Sipho Sibanda (DLA Director of Tenure Reform) contrasted the Zimbabwean and South African
government's approach:
In South Africa too, land and land reform are unquestionably emotive issues, and matters
related hereto need to be handled with circumspection and sensitivity by government. At the
same time, government has taken firm control of the matter, to discourage and prevent a
"tinderbox" situation similar to that now prevailing in Zimbabwe, occurring in South Africa. In
this regard, the South African government has since 1994 been involved in designing and
developing a land reform programme that aims to bring about a fair and equitable land
dispensation in South Africa in an orderly and planned way.31
Dealing with the politics of land is a key issue for the South African government. The
World Bank and the international development industry are not well placed to advise or assist
on this issue, and there is little to be gained from debating this issue within the confines of the
international development industry (as some of the peasant advocacy groups seem to demand).
Political demands to increase the pace of land reform have been made increasingly vigorously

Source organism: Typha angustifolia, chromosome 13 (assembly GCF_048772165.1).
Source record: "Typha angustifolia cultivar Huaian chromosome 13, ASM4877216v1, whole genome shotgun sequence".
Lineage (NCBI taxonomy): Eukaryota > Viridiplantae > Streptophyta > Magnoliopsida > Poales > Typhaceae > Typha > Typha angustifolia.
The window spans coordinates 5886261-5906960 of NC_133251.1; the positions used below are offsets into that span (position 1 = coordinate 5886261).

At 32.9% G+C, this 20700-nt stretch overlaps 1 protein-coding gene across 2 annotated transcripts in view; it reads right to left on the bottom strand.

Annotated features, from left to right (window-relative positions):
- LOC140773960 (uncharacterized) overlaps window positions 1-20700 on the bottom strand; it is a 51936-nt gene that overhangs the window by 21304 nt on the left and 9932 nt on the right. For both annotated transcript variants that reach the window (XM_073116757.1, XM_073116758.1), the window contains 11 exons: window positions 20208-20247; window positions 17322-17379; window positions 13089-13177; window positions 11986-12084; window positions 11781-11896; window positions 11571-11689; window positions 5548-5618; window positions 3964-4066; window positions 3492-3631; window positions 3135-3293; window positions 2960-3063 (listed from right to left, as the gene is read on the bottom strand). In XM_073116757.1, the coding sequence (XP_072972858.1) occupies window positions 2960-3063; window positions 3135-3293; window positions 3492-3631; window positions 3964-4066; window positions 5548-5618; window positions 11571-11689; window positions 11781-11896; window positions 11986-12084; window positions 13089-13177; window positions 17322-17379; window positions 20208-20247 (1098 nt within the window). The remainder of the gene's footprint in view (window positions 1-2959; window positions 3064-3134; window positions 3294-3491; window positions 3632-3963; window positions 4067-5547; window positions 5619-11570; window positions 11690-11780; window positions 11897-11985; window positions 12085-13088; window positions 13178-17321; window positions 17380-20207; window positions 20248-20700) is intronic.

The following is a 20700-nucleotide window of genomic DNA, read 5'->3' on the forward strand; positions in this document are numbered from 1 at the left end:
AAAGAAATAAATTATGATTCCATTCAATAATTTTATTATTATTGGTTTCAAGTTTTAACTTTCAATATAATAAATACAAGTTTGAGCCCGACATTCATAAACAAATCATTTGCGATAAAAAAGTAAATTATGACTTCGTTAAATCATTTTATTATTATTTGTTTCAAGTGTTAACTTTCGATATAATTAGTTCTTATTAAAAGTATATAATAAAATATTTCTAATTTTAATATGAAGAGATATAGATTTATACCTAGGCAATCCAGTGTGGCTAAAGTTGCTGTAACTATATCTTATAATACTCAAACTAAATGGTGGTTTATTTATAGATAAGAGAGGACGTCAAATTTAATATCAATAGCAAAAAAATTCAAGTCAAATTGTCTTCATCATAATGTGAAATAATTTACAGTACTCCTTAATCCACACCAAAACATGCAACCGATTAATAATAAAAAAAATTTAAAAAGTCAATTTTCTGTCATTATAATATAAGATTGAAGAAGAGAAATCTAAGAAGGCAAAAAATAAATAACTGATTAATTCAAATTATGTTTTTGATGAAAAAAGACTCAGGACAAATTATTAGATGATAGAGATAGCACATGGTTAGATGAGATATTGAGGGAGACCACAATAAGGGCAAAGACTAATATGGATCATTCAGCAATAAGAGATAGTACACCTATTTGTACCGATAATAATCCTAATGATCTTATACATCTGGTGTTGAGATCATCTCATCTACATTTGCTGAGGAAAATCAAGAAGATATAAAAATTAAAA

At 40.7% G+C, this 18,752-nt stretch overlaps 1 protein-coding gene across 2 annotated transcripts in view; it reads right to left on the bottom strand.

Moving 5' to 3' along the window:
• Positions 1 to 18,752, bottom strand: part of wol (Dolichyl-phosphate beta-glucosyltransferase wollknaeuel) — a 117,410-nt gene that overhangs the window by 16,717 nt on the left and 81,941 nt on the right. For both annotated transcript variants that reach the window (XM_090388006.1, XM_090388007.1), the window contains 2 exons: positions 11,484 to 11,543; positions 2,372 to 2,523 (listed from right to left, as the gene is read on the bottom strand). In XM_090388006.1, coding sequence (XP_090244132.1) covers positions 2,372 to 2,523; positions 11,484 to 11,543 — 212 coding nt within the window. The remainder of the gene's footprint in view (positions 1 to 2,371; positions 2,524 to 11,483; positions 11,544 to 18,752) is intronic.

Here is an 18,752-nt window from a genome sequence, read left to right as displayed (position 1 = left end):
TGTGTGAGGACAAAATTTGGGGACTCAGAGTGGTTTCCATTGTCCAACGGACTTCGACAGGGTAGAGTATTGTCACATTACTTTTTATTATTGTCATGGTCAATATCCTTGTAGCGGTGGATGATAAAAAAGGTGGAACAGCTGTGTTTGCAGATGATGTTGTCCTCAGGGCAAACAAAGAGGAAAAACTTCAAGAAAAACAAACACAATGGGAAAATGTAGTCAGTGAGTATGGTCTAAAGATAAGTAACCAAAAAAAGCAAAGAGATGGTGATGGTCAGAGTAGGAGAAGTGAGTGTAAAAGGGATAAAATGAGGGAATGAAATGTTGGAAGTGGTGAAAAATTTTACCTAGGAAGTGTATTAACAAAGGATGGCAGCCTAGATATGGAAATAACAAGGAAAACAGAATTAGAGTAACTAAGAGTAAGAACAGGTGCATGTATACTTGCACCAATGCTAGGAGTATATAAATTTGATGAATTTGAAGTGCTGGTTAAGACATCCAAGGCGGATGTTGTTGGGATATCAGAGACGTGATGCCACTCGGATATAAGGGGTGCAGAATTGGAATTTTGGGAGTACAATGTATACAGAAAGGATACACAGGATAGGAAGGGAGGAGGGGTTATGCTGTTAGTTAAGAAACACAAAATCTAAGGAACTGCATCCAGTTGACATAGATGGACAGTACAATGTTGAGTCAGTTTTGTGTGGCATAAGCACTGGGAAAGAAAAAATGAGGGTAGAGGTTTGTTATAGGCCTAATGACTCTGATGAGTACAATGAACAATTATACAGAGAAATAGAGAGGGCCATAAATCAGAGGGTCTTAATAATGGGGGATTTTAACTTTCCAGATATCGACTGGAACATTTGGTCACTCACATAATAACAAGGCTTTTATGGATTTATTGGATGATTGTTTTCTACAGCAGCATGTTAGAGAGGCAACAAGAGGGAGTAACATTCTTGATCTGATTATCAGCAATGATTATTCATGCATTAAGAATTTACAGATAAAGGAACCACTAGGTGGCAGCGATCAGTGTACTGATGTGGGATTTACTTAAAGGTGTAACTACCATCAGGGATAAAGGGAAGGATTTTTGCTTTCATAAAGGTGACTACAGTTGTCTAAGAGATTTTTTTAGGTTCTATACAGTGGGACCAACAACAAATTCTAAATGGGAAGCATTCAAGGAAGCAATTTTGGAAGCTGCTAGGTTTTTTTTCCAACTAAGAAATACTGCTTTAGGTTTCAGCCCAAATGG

by various civil society groups, most notably the Landless People's Movement (LPM), which
has strong support from MST (Brazil) and the international anti-globalisation campaign.
Over the past two years, the South African government has made various statements
suggesting that it could move more aggressively on land reform, including using its powers of
expropriation to speed up the process of redistribution. There has been one widely reported
recent case in which the government's right of expropriation has been utilised in order to
resolve a dispute about the value of a parcel of land being re-distributed. It is not clear,
however, how his right will be utilised in a programmatic manner to speed up delivery. In the
meantime, the government continues to emphasise that it will act in a reasonable and
responsible manner (though again it does not really say what this means in practice).
One of the frequent complaints by the critics of market-based land reform is that it favours
better-off farmers and supports the development of global agri-business. There is a general and
rather romantic rejection of individual title and private property that underlies much of this
criticism. This has spawned a series of adverse reactions to the work of De Soto. The claim that